Transformation Toolkit


Keep in mind that a requirement may have only partial coverage because not all possible test scenarios are covered by the test cases. For example, you may have identified 10 test scenarios, which includes the happy path, negative path, edge or corner cases, and multiple data combinations, but only create and execute test cases for 8 of them. Then the coverage for that requirement is only 80%. Expanding on the previous example, if in there are 100 requirements and 50 requirements have 80% coverage, 40 requirements have 90% coverage and 10 requirements have 0% coverage, then the total coverage would be, (50 x 80%) + (40 x 90%) + (10 x 0%) / 100 = (40 + 36) / 100 = 76%.

False positive rate is calculated by dividing the number of test cases that failed for reasons other than a defect by the total number of test cases executed. As it may be difficult to measure exact numbers, this metric can be estimated.

Efforts savings from Automation can be translated to costs savings by multiplying the time saved by the average cost of a manual testing resource. This amount of cost savings can be useful for promoting the benefits of automation and help drive conversations around resource and tool investments.

Imagine there are two requirements for a banking website. Requirement one states that users can transfer funds between their accounts, and Requirement two states that users can look up the closest bank branch or ATM.

Let’s first assign the requirements’ Damage and Frequency Class with a value of 1 to 5, one being low and 5 being high. For Requirement one, you may assign a value of 5 to the Damage Class, because the bank will face major fines if a money transfer fails and the user loses money. You may assign a value of 2 to the Frequency Class because the transfer functionality isn’t used that often. With these two numbers, we calculate the Requirement Weight for Requirement one by raising 2 to the exponential of the damage class and adding that with raising 2 to the exponential of the frequency class. In this case, it will be 25 + 22 = 36.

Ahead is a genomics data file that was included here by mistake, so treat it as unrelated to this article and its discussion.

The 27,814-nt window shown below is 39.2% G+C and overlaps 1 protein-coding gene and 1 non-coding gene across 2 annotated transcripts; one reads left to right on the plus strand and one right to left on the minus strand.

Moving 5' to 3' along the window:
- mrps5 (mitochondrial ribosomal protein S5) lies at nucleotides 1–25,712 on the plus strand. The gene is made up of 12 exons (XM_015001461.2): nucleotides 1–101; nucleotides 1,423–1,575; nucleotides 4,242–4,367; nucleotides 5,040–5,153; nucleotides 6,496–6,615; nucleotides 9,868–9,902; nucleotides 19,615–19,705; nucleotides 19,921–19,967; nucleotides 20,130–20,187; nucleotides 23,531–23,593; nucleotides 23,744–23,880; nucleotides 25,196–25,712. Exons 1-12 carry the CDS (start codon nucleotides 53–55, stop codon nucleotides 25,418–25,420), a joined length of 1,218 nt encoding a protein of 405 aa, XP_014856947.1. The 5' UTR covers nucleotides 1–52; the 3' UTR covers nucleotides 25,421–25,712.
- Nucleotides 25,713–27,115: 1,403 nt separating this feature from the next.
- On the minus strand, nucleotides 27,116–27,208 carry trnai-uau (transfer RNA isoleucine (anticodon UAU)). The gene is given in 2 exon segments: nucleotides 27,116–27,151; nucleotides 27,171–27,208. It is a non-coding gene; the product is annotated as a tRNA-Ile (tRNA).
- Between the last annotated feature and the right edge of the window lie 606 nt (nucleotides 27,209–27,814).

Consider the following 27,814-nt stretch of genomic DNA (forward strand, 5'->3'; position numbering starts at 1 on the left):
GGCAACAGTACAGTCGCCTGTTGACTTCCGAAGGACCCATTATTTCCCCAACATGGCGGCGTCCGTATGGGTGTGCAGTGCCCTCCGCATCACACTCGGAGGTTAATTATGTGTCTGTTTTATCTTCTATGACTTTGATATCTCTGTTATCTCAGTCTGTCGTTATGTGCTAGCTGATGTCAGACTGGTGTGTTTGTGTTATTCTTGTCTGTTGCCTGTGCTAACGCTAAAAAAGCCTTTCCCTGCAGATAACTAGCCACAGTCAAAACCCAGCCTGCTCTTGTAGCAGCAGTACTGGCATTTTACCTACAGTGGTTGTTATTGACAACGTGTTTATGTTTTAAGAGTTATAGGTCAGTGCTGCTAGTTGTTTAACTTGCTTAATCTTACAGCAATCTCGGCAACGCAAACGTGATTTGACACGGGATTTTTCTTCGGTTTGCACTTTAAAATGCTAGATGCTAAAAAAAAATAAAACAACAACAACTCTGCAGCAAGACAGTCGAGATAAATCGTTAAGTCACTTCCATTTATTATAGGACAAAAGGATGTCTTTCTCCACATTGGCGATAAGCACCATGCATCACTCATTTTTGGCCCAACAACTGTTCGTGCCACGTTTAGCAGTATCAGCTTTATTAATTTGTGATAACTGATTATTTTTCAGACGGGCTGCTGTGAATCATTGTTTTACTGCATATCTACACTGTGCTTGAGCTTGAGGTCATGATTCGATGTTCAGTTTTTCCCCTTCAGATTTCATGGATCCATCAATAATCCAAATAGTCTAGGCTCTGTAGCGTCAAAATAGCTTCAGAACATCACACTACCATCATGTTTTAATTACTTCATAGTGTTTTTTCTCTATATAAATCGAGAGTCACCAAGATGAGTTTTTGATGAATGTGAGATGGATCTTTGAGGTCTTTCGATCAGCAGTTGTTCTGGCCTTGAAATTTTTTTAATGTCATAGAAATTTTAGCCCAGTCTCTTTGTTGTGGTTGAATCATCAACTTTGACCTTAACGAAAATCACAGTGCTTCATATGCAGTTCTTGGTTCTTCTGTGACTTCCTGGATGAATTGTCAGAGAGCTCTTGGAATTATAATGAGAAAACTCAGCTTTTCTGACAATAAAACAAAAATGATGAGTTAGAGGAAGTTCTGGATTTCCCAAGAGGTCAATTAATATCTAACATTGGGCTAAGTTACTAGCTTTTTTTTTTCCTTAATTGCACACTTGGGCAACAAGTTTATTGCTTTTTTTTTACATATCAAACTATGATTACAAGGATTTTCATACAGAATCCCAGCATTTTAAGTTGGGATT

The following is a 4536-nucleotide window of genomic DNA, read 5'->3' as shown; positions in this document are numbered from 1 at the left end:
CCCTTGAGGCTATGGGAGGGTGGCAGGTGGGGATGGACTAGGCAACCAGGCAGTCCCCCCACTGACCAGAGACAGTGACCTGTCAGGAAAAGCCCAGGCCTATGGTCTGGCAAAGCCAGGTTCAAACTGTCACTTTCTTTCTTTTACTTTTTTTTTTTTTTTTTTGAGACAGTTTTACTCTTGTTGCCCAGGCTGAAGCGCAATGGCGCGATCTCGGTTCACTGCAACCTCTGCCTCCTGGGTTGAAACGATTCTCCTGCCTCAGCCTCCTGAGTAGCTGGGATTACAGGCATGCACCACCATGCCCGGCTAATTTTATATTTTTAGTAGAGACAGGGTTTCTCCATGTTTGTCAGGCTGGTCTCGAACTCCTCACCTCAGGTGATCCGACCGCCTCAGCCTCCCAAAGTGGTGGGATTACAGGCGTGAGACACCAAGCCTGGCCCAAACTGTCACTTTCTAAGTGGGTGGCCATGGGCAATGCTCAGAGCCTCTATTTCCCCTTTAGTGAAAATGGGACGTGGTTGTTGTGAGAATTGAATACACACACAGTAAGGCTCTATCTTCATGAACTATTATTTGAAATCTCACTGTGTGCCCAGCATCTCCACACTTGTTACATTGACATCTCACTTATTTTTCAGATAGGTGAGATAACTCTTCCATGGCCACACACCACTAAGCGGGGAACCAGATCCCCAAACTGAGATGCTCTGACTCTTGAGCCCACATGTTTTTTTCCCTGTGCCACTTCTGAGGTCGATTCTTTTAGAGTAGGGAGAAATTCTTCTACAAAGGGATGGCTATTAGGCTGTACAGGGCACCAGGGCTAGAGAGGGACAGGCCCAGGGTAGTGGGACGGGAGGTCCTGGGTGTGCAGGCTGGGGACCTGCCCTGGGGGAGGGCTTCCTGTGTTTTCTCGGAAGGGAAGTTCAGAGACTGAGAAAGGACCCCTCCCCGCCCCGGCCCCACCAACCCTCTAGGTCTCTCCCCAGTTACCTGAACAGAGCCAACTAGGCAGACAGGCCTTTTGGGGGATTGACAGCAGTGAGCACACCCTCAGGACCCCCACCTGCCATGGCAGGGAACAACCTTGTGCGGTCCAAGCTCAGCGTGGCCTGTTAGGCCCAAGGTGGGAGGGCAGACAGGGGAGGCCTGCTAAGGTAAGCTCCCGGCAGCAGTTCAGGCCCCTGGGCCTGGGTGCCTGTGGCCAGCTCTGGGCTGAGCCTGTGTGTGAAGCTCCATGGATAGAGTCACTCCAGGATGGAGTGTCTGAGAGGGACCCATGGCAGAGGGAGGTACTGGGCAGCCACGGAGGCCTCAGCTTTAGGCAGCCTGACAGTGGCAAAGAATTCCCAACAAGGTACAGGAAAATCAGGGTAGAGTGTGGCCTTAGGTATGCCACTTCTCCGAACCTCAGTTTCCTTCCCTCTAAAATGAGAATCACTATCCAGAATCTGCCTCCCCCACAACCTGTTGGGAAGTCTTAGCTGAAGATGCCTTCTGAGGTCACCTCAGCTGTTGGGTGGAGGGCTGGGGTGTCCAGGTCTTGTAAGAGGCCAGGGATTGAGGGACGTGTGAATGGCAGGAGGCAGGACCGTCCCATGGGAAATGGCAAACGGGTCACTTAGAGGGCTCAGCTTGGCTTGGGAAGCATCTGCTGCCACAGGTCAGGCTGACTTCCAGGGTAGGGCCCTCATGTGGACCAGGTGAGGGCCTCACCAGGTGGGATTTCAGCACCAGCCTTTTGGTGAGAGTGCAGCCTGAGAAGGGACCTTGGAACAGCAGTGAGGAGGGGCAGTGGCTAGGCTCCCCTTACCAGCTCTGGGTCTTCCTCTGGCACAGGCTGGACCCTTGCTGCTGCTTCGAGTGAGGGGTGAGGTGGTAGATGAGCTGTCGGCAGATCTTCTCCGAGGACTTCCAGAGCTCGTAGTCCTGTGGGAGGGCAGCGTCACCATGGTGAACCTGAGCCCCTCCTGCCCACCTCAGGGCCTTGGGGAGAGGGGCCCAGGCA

For Requirement two, you may assign a value of 1 to the Damage Class because failing to find a nearby branch or ATM isn’t that damaging to the business. You may assign a value of 3 for the Frequency Class since looking up a branch location is relatively used more often than making monetary transfers. Using these two numbers, the Requirement Weight for Requirement two would be 21 + 23 = 9.

Once all the Requirement Weights have been calculated, we can calculate the Requirement Risk. For Requirement one, the Requirement Risk is its Requirement Weight, 36, divided by the total Requirement Weight (36 + 9), which gives us 36 / (36 + 9) = 80%. Requirement Risk of Requirement 2 is 9 / (9 + 36) = 20%.

The Requirement Risk can also be seen as the business risk impact of the requirement. Note, that the sum of the Requirement Risk of all the requirements should always add up to 100%.

Next, is the Test Coverage calculation. If Requirement one has only 3 out of 5 test cases being tested than the test coverage would be 3 / 5, making the Test Coverage 60%. For Requirement two, if there are 2 out of 5 test cases being tested, then the Test Coverage would be 2 / 5 = 40%

Requirement Risk Coverage can now be calculated by multiplying each requirement’s Requirement Risk by the Test Coverage. For Requirement one it would be 80% x 60% = 48% and the Risk Coverage for Requirement two is 20% x 40% = 8%.

And finally, we sum up the Risk Coverage of all the requirements to get the Total Risk Coverage. In this example there are only 2, we have 48% + 8% = 56% total Risk Coverage for our banking website. That means that the current test suite is only testing 56% of the business risk of this application.

Automation Execution Rate is measured by dividing the number of automated test cases executed in a certain time period by the total number of automated test cases. For example, if your total automation suite is comprised of 1,000 test cases, and you execute 100 on a daily basis and the other 900 on a weekly basis, then your test execution rate is 10% per day (100 / 1000) and 100% per week (100 + 900 / 1000).

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